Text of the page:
U.S.-led allied warplanes bombed more Bosnian Serb targets early today as the besieged separatists were joined by their Russian allies in warning that the airstrikes endanger a fledgling Bosnian peace process.
The Muslim-led Bosnian government also was worried about the peace talks that began last week in Geneva, forced to defend them against a public that feels sold out.
Bosnian Serb leader Radovan Karadzic, in a letter to presidents Clinton and Boris Yeltsin, said that by launching 13 cruise missiles Sunday night from a U.S. Navy vessel, NATO had “declared war on the Serbs.”
“It is clear that the most powerful military alliance on earth is openly taking the side of our enemies,” Karadzic wrote. “The entire peace process could be wrecked.”
Bosnian Serb television showed two houses purportedly destroyed by the Tomahawks, but no further evidence was offered of the numerous civilian casualties that the Serbs claim.
Although U.S. and NATO officials denied that the use of the Tomahawks was an escalation in the 13-day-old air campaign, it clearly marked an elevation of the weaponry employed and an expansion of the geographic area of operations. Previously, NATO had bombed primarily in eastern Bosnia and near Sarajevo.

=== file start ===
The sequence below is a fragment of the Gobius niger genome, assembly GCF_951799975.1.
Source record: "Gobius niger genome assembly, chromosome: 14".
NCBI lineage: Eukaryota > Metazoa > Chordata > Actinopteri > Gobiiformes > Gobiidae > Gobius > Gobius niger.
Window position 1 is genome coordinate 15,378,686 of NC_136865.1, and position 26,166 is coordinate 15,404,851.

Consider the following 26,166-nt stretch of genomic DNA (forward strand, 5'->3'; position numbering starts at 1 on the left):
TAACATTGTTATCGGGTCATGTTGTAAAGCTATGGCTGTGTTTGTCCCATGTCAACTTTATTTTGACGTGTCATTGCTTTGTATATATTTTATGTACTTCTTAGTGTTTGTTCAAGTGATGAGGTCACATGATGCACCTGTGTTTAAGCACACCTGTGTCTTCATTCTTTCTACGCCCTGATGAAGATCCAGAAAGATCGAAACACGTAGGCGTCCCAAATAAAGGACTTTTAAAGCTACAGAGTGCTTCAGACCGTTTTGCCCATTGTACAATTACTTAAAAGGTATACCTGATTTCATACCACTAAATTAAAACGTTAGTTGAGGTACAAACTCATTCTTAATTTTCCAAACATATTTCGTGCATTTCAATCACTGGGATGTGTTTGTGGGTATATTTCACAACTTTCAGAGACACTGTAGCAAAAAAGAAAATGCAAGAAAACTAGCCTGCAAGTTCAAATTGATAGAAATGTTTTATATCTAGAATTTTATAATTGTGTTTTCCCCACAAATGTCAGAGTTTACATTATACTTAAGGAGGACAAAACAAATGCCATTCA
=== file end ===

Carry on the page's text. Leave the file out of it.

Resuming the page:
Public buses started running again Monday in Sarajevo for the first time in five months, thanks to a new level of safety created by the airstrikes. But snipers opened fire from a Serb-held suburb on a crowded bus. Eight people were wounded.
Efforts by Russian officials to pressure the Western alliance to end its bombing campaign gained momentum Monday. At the United Nations, Russia circulated a draft resolution among fellow Security Council members calling for the immediate suspension of NATO airstrikes.
In Moscow, the Kremlin intensified warnings that NATO’s use of force against the Serbs threatened to spread war beyond the Balkans and could compel Russia to abandon international security accords.